What's not a sighting
Here's a list of common mistakes when it comes to seeing 'monsters' in Loch Ness or anywhere else:
Boat wakes - these can leave standing waves on the water long after the boat has gone, giving the impression that there are humps moving through the water. This is one of the reasons that people say that flat calm conditions lead to perfect 'Nessie spotting' weather as boat wakes are much more prominent on such days. This phenomenon is exacerbated in long narrow waterways like Loch Ness as the wakes bounce off the shores in calm weather and come out to meet each other again, causing even more humps.
Seals - yes, they end up in Loch Ness and other inland waterways looking for food. A famous sighting in 1998 was subsequently thought to be a seal.
Otters - smaller and rarer than seals but still around causing confusion in a similar manner to seals.
Deer - they have been known to go for a swim and be mistaken for Nessie - horns can sometimes be a bit of a giveaway though.
Logs and other floating debris - especially after heavy rainfall when they can be washed into the loch. To see a good example of this (and one that a daily paper supposedly paid for) click here
Birds - birds landing and taking off from the water can cause a wake. Dick Raynor, a long time investigator, took footage of a duck when he was with the LNIB which perfectly illustrates this. Also, long necked birds can cause an optical illusion in the distance, looking bigger than they actually are. Furthermore, birds flying past a camera lens can look like something in the water when viewed from some angles.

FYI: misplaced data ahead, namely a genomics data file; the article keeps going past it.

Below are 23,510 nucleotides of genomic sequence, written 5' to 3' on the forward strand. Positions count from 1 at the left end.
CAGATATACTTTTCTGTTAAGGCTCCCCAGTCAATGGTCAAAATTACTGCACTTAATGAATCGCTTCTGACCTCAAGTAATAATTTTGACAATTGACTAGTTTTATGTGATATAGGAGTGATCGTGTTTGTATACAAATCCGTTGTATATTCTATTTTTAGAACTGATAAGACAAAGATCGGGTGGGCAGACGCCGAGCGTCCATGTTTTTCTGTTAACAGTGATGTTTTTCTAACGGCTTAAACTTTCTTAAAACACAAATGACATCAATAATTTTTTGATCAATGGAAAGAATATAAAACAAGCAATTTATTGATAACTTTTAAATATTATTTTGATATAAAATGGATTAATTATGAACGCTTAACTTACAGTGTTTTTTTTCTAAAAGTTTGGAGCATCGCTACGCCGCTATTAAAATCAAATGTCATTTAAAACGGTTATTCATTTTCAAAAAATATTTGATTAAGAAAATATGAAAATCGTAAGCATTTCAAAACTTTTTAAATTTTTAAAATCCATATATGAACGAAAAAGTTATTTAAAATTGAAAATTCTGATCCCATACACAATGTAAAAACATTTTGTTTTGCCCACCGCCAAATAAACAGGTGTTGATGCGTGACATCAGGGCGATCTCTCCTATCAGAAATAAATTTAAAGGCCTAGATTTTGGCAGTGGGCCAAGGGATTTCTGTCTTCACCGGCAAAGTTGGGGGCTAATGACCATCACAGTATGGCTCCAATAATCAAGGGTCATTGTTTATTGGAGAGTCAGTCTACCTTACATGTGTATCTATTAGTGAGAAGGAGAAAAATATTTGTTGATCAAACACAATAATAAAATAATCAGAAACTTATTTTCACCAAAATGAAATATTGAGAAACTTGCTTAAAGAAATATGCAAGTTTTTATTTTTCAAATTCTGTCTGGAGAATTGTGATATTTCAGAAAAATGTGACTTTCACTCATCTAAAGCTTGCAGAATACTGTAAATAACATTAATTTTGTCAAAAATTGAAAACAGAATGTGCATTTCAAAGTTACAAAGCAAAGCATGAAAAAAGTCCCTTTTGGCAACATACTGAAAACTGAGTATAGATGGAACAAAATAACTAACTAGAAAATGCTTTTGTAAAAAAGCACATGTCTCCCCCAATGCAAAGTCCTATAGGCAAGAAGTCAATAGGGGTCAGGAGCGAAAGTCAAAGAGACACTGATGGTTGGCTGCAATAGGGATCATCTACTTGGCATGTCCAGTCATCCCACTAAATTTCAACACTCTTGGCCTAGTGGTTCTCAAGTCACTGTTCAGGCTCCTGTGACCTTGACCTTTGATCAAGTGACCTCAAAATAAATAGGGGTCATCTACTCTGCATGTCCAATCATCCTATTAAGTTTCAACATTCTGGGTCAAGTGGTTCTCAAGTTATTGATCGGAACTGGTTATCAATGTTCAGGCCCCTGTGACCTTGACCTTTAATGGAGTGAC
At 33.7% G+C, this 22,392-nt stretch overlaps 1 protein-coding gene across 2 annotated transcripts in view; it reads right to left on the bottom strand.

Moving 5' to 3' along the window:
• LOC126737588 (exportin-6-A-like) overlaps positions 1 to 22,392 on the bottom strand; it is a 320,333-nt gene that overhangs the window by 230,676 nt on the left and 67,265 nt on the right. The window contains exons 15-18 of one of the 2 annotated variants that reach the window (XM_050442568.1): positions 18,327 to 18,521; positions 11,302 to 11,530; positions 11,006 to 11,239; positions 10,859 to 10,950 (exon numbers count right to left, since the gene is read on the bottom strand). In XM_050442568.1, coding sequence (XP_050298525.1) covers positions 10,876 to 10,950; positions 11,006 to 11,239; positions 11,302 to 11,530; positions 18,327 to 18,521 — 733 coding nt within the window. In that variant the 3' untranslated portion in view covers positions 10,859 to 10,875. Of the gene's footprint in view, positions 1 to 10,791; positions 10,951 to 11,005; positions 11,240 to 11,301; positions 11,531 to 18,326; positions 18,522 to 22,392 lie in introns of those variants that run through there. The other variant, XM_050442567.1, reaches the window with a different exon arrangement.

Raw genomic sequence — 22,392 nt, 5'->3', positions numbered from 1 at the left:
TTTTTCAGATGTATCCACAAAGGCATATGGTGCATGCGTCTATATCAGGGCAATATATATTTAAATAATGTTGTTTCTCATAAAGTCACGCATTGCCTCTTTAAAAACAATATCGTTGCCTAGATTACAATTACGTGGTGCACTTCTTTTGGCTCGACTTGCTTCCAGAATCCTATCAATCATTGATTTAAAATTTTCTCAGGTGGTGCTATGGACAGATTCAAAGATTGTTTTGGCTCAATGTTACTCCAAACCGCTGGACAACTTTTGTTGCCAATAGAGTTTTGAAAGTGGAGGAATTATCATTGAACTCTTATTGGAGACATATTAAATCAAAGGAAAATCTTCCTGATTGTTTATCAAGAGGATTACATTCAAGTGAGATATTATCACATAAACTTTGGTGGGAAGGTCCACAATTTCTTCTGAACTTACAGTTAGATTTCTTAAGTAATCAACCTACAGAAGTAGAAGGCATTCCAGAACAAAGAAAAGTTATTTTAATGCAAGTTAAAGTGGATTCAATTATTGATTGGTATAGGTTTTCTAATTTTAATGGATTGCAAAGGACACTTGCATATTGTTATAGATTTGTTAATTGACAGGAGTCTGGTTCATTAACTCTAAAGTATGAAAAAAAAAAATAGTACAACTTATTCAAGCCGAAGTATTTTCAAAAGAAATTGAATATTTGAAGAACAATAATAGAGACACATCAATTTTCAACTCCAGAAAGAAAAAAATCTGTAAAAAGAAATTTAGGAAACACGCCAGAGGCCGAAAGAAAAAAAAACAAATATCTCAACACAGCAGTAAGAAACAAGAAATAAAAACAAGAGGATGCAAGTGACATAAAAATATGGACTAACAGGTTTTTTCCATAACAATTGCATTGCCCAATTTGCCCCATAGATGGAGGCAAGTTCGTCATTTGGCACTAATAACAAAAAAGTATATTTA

Boats - boats (and canoes in particular) can be mistaken for something animate, especially when photographed from a distance.
Flies - yes, you might not believe it but flies and other insects crawling or landing on a camera lens just as a picture is taken can look very large and scary, hence being mistaken for Nessie.
Divers - in March 2010 Connie Ross saw what she thought was Nessie and the story made the national newspapers. Unfortunately, she'd seen divers working for Google Maps who were including Loch Ness on their streetview service. Just goes to show that there are all sorts in the loch.....
The best way to ensure than none of the above are what you have seen is to take a photo - this allows proper analysis to be undertaken of what's been seen. One of the reasons that the number of sightings listed has gone down over the last decade is the advent and spread of digital photography - almost everyone can take an instant picture or footage of something they see. This means that the common mistakes can be discounted very quickly - in fact reported sightings haven't dropped but unknown and therefore listed ones have reduced due to pictures having been taken whereas 20 years ago, the technology wasn't around to take them .
You'll find a good example of what's not a sighting here